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Presented By: Science, Technology & Society

STS Speaker. Science-in-Vivo: Experimental Methods for the 'Bananapocalypse

Alyssa Paredes, U-M Anthropology

A scientist in vivo. Photo by Isidro A scientist in vivo. Photo by Isidro
A scientist in vivo. Photo by Isidro
Fusarium Wilt Tropical Race Four is a deadly soil-borne fungal disease that has stumped the global banana industry. While pesticides are systematically employed to control the spread of disease on plantations, the failures to develop a chemical control for Fusarium Wilt has exposed the paradigm limits of conventional agricultural science. In this talk, I introduce the notion of ‘science-in-vivo’, a method of experimentation that has emerged in the context of Philippine banana plantations ravaged by the ‘incurable’ fungal disease. Literally ‘science within the living body’, the method combines secular and non-secular thought, and gathers human, nonhuman, and extrahuman forces in ways that break down some of the hegemonic antagonisms that define plantation life. I argue that renewed scientific sensibility offers a way to expand local strategies for transformative activist praxis in a sector where political horizons have only narrowed. The method was inspired, originally, by a series of God-given dreams about microbes in the forests of southern Mindanao.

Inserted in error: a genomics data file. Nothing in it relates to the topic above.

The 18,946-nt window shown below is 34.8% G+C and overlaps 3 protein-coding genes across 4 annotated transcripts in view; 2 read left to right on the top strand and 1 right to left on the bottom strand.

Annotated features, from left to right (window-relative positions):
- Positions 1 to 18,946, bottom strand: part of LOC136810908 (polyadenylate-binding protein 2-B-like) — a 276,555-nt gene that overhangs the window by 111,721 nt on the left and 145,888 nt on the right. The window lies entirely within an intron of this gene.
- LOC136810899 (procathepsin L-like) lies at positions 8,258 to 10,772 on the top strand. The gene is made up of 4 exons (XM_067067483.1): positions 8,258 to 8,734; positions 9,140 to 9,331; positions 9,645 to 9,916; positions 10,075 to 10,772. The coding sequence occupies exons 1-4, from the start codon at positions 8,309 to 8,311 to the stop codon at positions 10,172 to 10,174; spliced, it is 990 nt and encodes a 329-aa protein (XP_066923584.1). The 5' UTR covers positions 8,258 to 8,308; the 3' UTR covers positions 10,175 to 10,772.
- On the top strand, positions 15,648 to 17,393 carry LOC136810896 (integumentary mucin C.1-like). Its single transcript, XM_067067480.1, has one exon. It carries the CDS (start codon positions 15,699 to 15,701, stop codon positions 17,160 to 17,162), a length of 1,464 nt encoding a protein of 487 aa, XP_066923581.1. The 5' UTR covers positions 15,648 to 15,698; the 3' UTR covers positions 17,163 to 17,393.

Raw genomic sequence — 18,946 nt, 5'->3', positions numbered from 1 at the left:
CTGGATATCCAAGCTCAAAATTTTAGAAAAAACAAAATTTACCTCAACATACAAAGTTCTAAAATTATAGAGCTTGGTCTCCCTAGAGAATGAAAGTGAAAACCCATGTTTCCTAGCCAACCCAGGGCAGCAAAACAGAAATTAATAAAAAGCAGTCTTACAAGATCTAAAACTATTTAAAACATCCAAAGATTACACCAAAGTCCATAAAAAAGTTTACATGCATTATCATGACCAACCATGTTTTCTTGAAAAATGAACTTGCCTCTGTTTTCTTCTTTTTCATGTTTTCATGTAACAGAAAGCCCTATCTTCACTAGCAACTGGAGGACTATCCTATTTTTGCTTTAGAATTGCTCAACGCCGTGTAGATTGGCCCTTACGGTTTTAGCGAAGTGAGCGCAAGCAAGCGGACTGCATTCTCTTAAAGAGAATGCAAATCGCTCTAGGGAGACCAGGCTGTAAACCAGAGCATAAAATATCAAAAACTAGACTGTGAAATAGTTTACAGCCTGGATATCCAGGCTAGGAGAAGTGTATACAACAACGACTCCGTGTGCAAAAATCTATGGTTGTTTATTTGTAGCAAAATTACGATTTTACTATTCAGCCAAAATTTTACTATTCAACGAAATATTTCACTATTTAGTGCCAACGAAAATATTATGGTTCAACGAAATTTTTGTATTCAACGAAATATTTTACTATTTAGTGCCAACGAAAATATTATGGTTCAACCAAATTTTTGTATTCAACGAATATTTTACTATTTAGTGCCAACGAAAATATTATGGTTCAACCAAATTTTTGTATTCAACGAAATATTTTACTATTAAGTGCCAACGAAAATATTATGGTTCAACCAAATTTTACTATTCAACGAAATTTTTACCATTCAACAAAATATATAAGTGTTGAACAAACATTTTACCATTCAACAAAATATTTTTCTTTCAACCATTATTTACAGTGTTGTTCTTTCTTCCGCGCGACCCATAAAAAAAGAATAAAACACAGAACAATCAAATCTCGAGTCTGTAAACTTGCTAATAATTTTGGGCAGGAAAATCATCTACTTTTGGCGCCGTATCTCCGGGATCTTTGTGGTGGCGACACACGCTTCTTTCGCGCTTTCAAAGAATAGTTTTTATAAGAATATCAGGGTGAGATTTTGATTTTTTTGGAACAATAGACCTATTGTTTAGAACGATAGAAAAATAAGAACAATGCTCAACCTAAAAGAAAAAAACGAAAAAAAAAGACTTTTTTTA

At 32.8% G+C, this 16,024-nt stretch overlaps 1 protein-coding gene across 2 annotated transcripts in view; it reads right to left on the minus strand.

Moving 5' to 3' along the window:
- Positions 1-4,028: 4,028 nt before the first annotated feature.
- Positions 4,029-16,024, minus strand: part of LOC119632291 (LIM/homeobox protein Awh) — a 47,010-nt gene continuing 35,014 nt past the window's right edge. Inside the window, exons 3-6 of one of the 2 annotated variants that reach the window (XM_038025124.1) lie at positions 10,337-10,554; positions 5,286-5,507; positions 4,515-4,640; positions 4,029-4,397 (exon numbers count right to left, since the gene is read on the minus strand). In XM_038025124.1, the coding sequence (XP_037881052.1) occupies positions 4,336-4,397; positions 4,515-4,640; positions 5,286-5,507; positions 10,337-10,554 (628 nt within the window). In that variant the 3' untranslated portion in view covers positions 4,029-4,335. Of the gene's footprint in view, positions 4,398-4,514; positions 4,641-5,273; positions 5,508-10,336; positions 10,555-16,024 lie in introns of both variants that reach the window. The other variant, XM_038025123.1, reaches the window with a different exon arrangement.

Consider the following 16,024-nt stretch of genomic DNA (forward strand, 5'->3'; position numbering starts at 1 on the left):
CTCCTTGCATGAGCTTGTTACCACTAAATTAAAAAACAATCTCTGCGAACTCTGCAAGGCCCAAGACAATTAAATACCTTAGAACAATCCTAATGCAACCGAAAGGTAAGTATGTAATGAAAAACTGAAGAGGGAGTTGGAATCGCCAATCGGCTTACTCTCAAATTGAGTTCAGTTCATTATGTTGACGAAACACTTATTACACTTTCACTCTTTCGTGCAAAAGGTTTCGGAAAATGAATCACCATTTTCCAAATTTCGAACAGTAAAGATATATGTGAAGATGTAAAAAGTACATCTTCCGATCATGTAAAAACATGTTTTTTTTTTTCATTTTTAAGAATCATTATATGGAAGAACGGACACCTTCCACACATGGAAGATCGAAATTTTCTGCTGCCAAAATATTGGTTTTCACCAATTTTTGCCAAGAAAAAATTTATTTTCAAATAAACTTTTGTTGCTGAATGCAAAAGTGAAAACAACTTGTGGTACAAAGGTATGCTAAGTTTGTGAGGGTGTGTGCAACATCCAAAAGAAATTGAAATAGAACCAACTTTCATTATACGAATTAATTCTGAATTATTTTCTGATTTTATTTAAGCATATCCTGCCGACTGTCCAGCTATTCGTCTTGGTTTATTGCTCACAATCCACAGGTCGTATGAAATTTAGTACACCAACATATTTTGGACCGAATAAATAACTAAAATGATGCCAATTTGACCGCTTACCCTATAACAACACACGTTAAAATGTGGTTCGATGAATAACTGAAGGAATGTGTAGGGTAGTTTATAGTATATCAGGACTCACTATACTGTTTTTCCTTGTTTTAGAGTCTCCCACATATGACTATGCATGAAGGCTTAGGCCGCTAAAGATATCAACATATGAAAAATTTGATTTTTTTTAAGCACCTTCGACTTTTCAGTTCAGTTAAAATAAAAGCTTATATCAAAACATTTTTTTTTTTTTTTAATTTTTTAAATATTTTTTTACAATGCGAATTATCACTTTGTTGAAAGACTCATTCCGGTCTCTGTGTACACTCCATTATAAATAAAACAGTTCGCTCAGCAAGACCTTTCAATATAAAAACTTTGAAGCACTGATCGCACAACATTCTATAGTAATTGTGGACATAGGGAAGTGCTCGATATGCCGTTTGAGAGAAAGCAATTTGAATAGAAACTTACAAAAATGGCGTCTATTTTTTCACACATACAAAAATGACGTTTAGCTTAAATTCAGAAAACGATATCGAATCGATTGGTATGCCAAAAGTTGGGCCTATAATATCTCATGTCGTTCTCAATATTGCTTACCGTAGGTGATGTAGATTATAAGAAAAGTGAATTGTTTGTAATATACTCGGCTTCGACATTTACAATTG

Bio: Alyssa Paredes is LSA Collegiate Fellow in the Department of Anthropology at the University of Michigan, Ann Arbor, where she will be Assistant Professor in 2022. Her research concerns the human, environmental, and metabolic infrastructures of transnational trade between the Philippines and Japan. Her first book project, preliminarily titled Bananapocalypse: Plantation Commodities and the Conceit of Ecological Externality, identifies the conventions of crop science, agrochemical regulation, market segmentation techniques, and food standards as arenas where actors contend over the commodity chain’s production calculus. Her work appears in Ethnos: Journal of Anthropology, the Journal of
Political Ecology, the Journal of Material Culture, as well as in edited collections such as Feral Atlas: The More-than-Human Anthropocene (Stanford, 2020), The Promise of Multispecies Justice (Duke, forthcoming 2022), and the Japanese-language volume 甘いバナナの苦い現実 [The Bitter Reality of Sweet Bananas] (Commons, 2020). She holds a PhD with distinction from Yale University.
A scientist in vivo. Photo by Isidro A scientist in vivo. Photo by Isidro
A scientist in vivo. Photo by Isidro

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